For the peel test, specimen fabrication followed the principle of the 180° peel test. Preparation procedure was conducted at two stages; fabricating the acrylic resin blanks, and then bonding to maxillofacial silicone elastomer. Moulds were fabricated by investing hard wax blanks (75 mm × 65 mm × 3 mm) (Associated Dental products Ltd., Swinton, UK) in dental stone (Class 1, Dentsply, Surrey, UK), and then removed. Then auto-polymerizing clear acrylic denture base material was poured into the moulds and cured using the conventional flasking technique to produce acrylic blanks. The surfaces of the acrylic blanks were prepared for bonding as described earlier. Then, they were cleaned with water, and adhesive tape was used to define the area over which the silicone elastomer was attached to the acrylic substrate. The tape covered an area of (50 mm × 65 mm × 3 mm) leaving an area of (25 mm × 65 mm) of silicone elastomer bonded to the acrylic substrate ( Fig. 1 ). The free silicone was gripped in performing the peel test. Another set of wax blanks of greater thickness (75 mm × 65 mm × 6 mm) were used to make stone moulds as described earlier. The acrylic blanks were fixed inside the moulds and the silicone elastomer was mixed and packed over the acrylic blanks. The silicone elastomer was cured according to manufacturers’ instructions, and moulds were left to bench cool. Prior to packing the silicone elastomers, acrylic surfaces were treated with one of three different primers (according to their manufacturers’ instructions). The treatment process is the same as described previously. After removing the cured specimens from the moulds they were dry stored for 24 h at 23 ± 1 °C room temperature and then cut using a fine saw (Model CBS 355, Clarke Int., UK) into 6 strips of width 10 ± 0.4 mm (the actual width of each strip was measured before testing). The specimen thickness was 6 mm (3 mm of acrylic blank and 3 mm of silicone elastomer). The silicone strip was bonded to the acrylic denture base at one end (25 mm × 10 mm × 3 mm) and free at the other (50 mm × 10 mm × 3 mm). Each free strip was turned back at 180° such that the hard base and soft strip could be gripped in a tensile direction. A total of 90 specimens were fabricated ( Table 2 ).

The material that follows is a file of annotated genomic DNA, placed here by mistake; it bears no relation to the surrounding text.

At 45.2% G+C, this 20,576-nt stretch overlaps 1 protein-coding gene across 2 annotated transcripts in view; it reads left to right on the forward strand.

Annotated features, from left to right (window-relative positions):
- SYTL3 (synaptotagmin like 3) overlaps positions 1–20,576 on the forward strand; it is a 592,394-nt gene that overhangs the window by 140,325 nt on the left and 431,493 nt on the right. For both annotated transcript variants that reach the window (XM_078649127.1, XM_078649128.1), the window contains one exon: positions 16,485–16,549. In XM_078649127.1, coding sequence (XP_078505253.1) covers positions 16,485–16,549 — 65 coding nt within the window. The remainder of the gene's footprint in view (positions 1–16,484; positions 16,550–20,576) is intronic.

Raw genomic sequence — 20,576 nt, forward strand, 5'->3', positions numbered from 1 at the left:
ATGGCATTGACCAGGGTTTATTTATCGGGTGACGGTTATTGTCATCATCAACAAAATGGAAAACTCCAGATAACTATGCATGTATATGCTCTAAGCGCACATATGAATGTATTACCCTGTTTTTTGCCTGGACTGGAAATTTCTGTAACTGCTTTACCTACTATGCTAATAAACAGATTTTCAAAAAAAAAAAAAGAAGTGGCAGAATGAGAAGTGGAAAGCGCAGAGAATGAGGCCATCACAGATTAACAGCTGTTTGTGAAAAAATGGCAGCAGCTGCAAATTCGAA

Fig. 1
Peel bond specimen preparation (dimensions in mm), A = 75 ± 1, B = 50 ± 1 (free silicone), C = 25 ± 1 (bonded silicone). Width = 10 ± 1, and thickness of each silicone and acrylic strips = 3 ± 0.2 mm.

Within each silicone and primer combination, half of the specimens ( n = 5) acted as control specimens and tested after 24 h of fabrication. The remaining specimens ( n = 5) were light aged for 360 h in an aging machine (Suntest Chamber CPS, Heraeus Instruments, Hanau, Germany). Accelerated artificial daylight was generated using filtered Xenon light of 150 klx. A complete weathering cycle lasted for 120 min, including 18 min of wet weathering by controlled-flow of distilled water (29 ± 2 °C), followed by 102 min of dry weathering (36 ± 2 °C). The relative humidity inside the aging chamber was approximately 70%, and air pressure was 700–1060 hPa. The Xenon light was applied for the whole duration of aging (360 h). A universal testing machine (Zwick Roell Z020) was used to peel the maxillofacial silicone elastomers at an angle of 180°, and at 10 mm/min crosshead speed ( Fig. 2 ). Each specimen was pulled in tension to peel the silicone elastomer from the denture base resin. The force needed to cause failure and the modes of failure were recorded. Peel bond strength (PS) (N/mm) was determined according to Eq. (1) .

<SPAN role=presentation tabIndex=0 id=MathJax-Element-1-Frame class=MathJax style="POSITION: relative" data-mathml='PS=FW1+λ2+1′>PS=FW(1+λ2+1)PS=FW1+λ2+1
P S = F W 1 + λ 2 + 1

where F is the maximum force recorded (N), W is the width of the specimens (mm), and λ is the extension ratio of the silicone elastomer (the ratio of stretched to unstretched length). The denture base interface was visually analyzed, and failure modes were characterized as either adhesive (peel), indicating peeling of the silicone elastomer from the denture base material, or cohesive (tear or snap of the silicone elastomer) ( Fig. 3 ).

Fig. 2
Peel test bond failures categories; adhesive (peel), and cohesive (snap or tear).

Nov 30, 2017 | Posted by in Dental Materials | Comments Off on Bonding of maxillofacial silicone elastomers to an acrylic substrate